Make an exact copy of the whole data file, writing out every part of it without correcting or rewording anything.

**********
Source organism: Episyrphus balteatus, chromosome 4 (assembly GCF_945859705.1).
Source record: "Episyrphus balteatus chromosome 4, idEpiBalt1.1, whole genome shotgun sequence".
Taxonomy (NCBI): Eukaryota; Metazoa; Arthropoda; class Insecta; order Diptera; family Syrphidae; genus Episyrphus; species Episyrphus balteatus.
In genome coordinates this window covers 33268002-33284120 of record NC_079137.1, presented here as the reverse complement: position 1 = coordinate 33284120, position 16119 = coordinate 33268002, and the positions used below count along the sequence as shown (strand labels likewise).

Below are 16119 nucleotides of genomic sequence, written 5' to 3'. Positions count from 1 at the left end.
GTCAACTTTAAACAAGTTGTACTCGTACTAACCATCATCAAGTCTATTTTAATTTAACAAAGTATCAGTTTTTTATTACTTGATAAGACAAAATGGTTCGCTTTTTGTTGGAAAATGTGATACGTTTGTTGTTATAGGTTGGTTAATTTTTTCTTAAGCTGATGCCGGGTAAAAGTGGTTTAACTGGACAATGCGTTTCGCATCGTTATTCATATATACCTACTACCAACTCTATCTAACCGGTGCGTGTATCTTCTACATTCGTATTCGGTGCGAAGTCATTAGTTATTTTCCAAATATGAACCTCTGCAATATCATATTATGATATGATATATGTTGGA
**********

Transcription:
Source organism: Episyrphus balteatus, chromosome 4 (assembly GCF_945859705.1).
Source record: "Episyrphus balteatus chromosome 4, idEpiBalt1.1, whole genome shotgun sequence".
Taxonomy (NCBI): Eukaryota; Metazoa; Arthropoda; class Insecta; order Diptera; family Syrphidae; genus Episyrphus; species Episyrphus balteatus.
In genome coordinates this window covers 33268002-33284120 of record NC_079137.1, presented here as the reverse complement: position 1 = coordinate 33284120, position 16119 = coordinate 33268002, and the positions used below count along the sequence as shown (strand labels likewise).

Below are 16119 nucleotides of genomic sequence, written 5' to 3'. Positions count from 1 at the left end.
GTCAACTTTAAACAAGTTGTACTCGTACTAACCATCATCAAGTCTATTTTAATTTAACAAAGTATCAGTTTTTTATTACTTGATAAGACAAAATGGTTCGCTTTTTGTTGGAAAATGTGATACGTTTGTTGTTATAGGTTGGTTAATTTTTTCTTAAGCTGATGCCGGGTAAAAGTGGTTTAACTGGACAATGCGTTTCGCATCGTTATTCATATATACCTACTACCAACTCTATCTAACCGGTGCGTGTATCTTCTACATTCGTATTCGGTGCGAAGTCATTAGTTATTTTCCAAATATGAACCTCTGCAATATCATATTATGATATGATATATGTTGGA